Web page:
India’s far northeast is beautiful, friendly and one of the most ethnically, religiously and linguistically diverse places on earth. Multiple distinct ethnic groups share the hills, dales and great valley of the Brahmaputra River with indigenous tribes, tea garden workers originally from central India, ethnic Nepalese, and Bengalis — both Hindu and Muslim — from the Gangetic delta.
As in other heterogenous parts of the world — think of the Balkans — old grievances have festered and new ones have been found over the years, leading to a sad succession of separatist movements, anti-’outsider’ agitations and ethnic massacres. Now, the Indian government has decided that almost two million residents of the northeastern state of Assam may not be Indian citizens, and the state, region and India itself confront a crisis of their own making.
At issue is the National Register of Citizens, or NRC — a list that decrees officially which residents of Assam are legitimate Indian citizens and which aren’t. After an expensive, multi-year process, the register has excluded nearly two million people the government claims are illegal immigrants, many of whom supposedly migrated to India from Bangladesh after the latter declared independence in 1971.
If the only unifying narrative on offer is the BJP’s attempt to forge a unitary Hindu identity, defined conveniently against “outsiders,” then it is hard to see how India will emerge unscathed.
The result seems to have pleased nobody — not even the NRC’s original supporters among Hindu nationalists and Assamese ethnic hardliners. The Bharatiya Janata Party, which rules in both New Delhi and Assam’s capital of Guwahati, is furious that the list is not composed entirely of Muslims whom they could attack as Bangladeshi “infiltrators”. The “grave threat” posed by a supposed flood of Bangladeshi Muslims may never have been reflected in Assam’s census data, and has now been exploded by the NRC, but it remains politically vital for the BJP.
Assamese hardliners, meanwhile, are concerned that so few people — only 7 per cent of Assam’s official population — have been excluded. They remain convinced that “outsiders” number in the tens of millions.
Injustice of the process
Liberals from the rest of India are appalled at the injustice of the process, which placed an intolerable burden on poor and marginal residents of Assam to provide paperwork proving their families lived in India prior to 1971. This has led to predictable chaos. Mothers have seen their children left off the list. Wives have found husbands excluded; one sibling has been declared Indian, the other not.
The end result is a needless crisis. What will India do with the two million people left off the register? Some can apply now to citizenship tribunals, but these are notoriously unfair, particularly to Muslims. Bangladesh will not take them, and India’s foreign minister has in any case told Dhaka that the NRC is an “internal matter”. Will they be put into giant detention camps, with families split apart and their basic rights taken away? Will a permanent underclass of the disenfranchised be created? An India that would countenance such an outcome would be unrecognisable as a liberal democracy.
Ethnic tinderboxes need to be governed with the greatest of care. In the northeast, so distant from the corridors of power in New Delhi, the state has rarely been kind but has usually been careful. Separatist insurgencies and violent movements have been met not just with brutal repression but conciliatory moves meant to bring their ideas and leaders into the liberal democratic mainstream. The central government has generally played for time, hoping resentments would become less sharp and new solidarities emerge.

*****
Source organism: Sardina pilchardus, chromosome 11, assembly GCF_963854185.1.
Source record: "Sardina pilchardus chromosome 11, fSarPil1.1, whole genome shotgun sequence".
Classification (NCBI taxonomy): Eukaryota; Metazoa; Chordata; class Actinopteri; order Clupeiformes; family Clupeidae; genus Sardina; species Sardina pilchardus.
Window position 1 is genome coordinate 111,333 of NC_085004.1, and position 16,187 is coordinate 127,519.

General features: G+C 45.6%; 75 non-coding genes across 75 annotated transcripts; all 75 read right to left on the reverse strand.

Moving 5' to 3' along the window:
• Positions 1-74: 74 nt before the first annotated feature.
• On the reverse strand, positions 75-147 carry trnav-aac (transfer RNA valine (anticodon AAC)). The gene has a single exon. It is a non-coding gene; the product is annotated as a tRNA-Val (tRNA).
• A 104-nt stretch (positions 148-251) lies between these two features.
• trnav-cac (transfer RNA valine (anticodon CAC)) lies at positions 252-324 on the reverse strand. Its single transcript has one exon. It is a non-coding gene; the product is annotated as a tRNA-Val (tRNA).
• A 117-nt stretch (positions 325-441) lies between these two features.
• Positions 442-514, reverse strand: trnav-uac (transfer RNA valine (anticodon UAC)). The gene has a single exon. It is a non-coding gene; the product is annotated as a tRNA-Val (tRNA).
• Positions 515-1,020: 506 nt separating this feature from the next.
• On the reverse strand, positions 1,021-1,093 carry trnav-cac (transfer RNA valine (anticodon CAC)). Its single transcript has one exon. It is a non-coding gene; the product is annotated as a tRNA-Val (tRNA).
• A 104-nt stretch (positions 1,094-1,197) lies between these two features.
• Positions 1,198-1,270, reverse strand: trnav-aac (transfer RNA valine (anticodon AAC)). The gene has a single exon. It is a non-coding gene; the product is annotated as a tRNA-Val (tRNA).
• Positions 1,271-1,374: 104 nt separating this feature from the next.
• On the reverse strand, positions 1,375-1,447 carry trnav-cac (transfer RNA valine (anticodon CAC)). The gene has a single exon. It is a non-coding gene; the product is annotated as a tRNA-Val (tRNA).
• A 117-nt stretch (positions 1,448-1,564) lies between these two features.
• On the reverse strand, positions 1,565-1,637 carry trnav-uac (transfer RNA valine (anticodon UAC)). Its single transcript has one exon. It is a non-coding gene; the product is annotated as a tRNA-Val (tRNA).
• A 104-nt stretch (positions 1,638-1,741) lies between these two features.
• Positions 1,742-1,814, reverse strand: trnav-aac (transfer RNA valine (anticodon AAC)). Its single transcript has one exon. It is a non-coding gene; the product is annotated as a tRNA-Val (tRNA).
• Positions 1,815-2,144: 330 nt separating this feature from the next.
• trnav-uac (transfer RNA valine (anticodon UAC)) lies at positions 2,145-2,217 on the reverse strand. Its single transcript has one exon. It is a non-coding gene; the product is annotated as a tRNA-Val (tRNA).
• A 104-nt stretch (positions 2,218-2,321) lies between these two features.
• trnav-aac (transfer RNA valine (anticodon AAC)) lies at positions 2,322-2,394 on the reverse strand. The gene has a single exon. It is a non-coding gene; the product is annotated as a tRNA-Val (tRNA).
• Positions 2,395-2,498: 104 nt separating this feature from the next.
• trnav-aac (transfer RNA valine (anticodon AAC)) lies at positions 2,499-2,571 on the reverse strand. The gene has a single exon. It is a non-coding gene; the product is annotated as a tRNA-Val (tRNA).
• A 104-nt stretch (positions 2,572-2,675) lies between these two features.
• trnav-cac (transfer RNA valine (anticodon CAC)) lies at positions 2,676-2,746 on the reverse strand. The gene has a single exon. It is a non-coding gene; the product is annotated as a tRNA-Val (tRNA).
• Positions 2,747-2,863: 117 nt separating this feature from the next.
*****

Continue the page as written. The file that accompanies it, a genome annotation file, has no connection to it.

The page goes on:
While the process hasn’t worked perfectly or prettily, the country was held together. Successive Indian governments recognised that where identities are fuzzy or intertwined, drawing black-and-white boundaries is a dangerous exercise.
But today’s Indian state is harder and less hypocritical — and infinitely less wise. The BJP, always quick to conjure existential threats to its notion of Hindu India, recognises that the fear of migration from Bangladesh is a potent political tool. It imagines even now that it can salvage the NRC politically by passing a law that would make it easier to grant Indian citizenship to the hundreds of thousands of non-Muslims excluded from the official register.
That solution, however, has been angrily rejected by the BJP’s uneasy allies among Assamese nationalists, who are resentful of all “outsiders” — whether Hindu or Muslim, whether originally from Bangladesh or not. . So two forms of exclusionary identity are competing in Assam and it is not clear which will win.
Either way, India loses. Sub-nationalism is already growing in India’s southern and eastern states, which fear the demographic weight of the northern plains that most strongly support Prime Minister Narendra Modi. If the only unifying narrative on offer is the BJP’s attempt to forge a unitary Hindu identity, defined conveniently against “outsiders,” then it is hard to see how India will emerge unscathed.
And remember, too, that Bangladesh today is doing better than India, so its residents have no need to move. What happens when the 300 million Bengali-speaking residents of the Gangetic delta, the most densely populated place in the world, face massive loss of land due to rising sea levels, and of agricultural fertility thanks to growing salinity? Where will they go? An India obsessed with drawing boundaries might want to consider exactly how high a wall it will need if and when a climate emergency hits.
Mihir Sharma is a Bloomberg Opinion columnist. He is the author of Restart: The Last Chance for the Indian Economy.